I have that strange feeling that I get when I’m about to go on a trip. Like everything is different already, exciting and ungrounded at the same time.
I’m going to San Francisco.
First, to be honest, I’m going south of San Francisco, to Carmel, so that I can be there to watch my friends start their marriage. I’m excited for that. Joey will be with me then, and after that he flies back home and basically changes places with my mother. She meets me on Monday in San Francisco.
We’ll be there for the week. We have some family business there (that’s the short story), and it’s been a long time since we’ve taken a trip together. Since I was little, really. I’m excited for that, too.
It’s also been a long time since I’ve seen that city, and I’m ready to go back. I was born there in a little house on Willard Street, and I’ve gone back for long stretches a few times in my life. I’ve somehow felt like I’ve failed San Francisco in the past. I’ve lived there at times when I wasn’t so happy, and wasn’t so…well, the only way I can think to say it is, I wasn’t so me, and I’ve blamed it on the place, on the fog, on so many things. But at the same time, I think so longingly of it, and I can’t wait to be there. It’s been 10 years since I’ve been there, and I’m very me now.
I wanted to leave you with a little something, and so we come to beets and leeks. Nice to say, isn’t it?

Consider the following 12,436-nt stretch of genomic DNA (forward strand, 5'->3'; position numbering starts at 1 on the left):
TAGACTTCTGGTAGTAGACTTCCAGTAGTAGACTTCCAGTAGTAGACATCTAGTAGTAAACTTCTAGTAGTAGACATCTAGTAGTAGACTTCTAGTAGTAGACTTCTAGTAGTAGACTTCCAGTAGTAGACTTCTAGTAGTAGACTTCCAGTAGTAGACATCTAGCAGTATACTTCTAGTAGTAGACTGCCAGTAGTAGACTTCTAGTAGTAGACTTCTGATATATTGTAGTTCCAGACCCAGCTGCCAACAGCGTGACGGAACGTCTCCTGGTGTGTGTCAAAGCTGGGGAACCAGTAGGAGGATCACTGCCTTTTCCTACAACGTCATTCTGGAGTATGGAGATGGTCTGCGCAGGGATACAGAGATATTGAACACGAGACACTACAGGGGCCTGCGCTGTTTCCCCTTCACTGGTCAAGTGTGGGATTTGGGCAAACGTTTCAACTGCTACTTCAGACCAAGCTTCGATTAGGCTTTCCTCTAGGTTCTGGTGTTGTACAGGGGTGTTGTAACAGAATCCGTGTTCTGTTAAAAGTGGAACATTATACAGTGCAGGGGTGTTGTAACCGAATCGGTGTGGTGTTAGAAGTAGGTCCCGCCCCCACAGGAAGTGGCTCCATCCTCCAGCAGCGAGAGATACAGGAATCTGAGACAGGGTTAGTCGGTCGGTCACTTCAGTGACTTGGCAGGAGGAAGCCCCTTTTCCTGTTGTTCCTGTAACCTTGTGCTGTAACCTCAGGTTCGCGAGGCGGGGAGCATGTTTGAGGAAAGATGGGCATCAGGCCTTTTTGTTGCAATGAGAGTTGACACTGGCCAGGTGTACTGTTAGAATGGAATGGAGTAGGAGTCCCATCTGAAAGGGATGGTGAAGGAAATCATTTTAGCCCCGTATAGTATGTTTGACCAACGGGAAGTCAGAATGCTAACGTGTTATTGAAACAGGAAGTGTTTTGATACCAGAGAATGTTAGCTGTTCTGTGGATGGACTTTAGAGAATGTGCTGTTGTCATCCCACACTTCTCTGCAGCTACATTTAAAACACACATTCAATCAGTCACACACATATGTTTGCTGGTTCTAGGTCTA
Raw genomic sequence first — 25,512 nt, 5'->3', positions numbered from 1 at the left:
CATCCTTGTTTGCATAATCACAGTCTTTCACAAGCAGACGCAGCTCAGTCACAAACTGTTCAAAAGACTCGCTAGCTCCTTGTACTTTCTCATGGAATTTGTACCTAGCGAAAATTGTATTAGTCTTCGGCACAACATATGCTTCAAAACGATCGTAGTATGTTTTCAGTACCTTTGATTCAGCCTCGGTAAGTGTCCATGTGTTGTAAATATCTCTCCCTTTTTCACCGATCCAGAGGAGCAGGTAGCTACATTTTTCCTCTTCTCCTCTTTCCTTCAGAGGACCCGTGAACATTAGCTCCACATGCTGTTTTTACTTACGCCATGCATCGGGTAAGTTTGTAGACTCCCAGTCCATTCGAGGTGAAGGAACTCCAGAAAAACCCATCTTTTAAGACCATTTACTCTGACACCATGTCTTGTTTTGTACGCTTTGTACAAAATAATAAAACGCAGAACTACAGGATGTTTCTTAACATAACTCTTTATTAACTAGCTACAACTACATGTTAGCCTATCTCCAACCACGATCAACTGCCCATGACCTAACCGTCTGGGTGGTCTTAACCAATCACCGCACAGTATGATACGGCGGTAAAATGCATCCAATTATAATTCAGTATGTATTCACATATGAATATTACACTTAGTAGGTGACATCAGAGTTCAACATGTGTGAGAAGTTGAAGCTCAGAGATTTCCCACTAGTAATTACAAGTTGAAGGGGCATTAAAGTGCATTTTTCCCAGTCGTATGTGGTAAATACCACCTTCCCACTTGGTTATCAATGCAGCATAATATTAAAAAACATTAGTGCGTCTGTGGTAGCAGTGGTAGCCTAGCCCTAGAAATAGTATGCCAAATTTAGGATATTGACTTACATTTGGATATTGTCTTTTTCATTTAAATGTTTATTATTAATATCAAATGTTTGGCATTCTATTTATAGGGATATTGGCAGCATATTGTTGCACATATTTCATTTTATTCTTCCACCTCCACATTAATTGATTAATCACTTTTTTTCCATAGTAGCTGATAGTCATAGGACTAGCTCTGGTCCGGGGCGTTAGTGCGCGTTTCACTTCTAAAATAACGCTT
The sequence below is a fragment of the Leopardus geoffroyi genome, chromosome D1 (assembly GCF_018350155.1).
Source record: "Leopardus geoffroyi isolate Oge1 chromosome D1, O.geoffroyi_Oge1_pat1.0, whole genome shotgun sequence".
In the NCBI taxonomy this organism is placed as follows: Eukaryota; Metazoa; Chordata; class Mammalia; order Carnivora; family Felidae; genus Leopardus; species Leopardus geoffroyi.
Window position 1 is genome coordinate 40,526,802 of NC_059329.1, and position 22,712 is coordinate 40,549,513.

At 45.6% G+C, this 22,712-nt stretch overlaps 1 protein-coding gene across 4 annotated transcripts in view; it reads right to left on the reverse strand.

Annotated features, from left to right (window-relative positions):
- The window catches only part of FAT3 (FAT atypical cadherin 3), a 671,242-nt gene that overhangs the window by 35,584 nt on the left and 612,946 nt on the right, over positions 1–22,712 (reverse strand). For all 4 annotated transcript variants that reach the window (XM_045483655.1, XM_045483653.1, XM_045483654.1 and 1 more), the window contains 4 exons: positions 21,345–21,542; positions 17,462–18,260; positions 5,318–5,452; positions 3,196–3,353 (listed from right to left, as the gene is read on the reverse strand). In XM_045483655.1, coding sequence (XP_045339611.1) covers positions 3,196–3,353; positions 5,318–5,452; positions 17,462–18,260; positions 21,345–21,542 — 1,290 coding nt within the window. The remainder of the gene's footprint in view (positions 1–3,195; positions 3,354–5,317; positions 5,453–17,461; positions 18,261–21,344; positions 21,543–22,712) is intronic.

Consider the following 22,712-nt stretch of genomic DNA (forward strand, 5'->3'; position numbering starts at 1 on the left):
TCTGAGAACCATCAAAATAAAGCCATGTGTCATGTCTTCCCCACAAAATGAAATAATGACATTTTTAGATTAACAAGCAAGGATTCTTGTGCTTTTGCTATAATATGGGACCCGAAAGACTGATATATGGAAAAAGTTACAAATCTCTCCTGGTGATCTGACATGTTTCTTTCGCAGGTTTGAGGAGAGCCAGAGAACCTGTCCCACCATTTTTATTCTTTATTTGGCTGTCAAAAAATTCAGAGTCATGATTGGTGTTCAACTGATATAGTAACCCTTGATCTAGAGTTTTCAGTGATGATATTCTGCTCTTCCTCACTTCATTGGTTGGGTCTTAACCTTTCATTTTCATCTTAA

Kind of like as if Dr. Seuss got going about his farm share.
Years back, I had a friend, Emily, and she was in town and came to cook for us right after Sadie was born. She’s an opera singer now. She made us beets and leeks, and many other wonderful things I’m sure, but those beets and leeks had lasting power for for me. I’ve done it so many times, and it always feels special. It’s the leeks, I think. Magical.
This is a roasting the beets recipe, and I know everyone has their own method. As much as I hate using all that tin foil, this is how I do it:
Cut the greens off the beets, leaving about 1 inch of stem. Leave the tail on. Wrap each beet individually in tin foil, putting a touch of olive oil and a dash of salt and pepper on each one before sealing the foil up. Roast in a 375 degree oven for and hour or so for medium sized beets, or more or less for big or small ones. Then take them out of the foil, and let them cool for a bit so that you can touch them. Slide them right out of their skins. Your hands will turn red. But I like that.
Cut the beets in bite-sized pieces and put them into a bowl.
And then, there are the leeks. For a bunch of about 5 beets, I use 2 leeks, but one would do if that’s all you have. Cut the bottom root and the very top off the leek. Slice the whole thing in half lengthwise, and then slice both halves into 1-inch pieces. Transfer them to a bowl, add a touch of white or apple cider vinegar, and swish them around. This will release the dirt. Lift them out of the water into a colander.
Melt a few tablespoons of butter or olive oil in a skillet. Add the leeks and cook, stirring often, until they are just starting to brown and your house smells like heaven. Pour the leeks over the beets, and add a glug or two of the best olive oil you’ve got. Then salt, then lots of pepper. Then it’s ready.
I’ll keep you with me in my travels, if that’s good with you. I’ve got my camera, and I’ll be looking for new things. New things! Aren’t they wonderful? I’ll let you know what I find.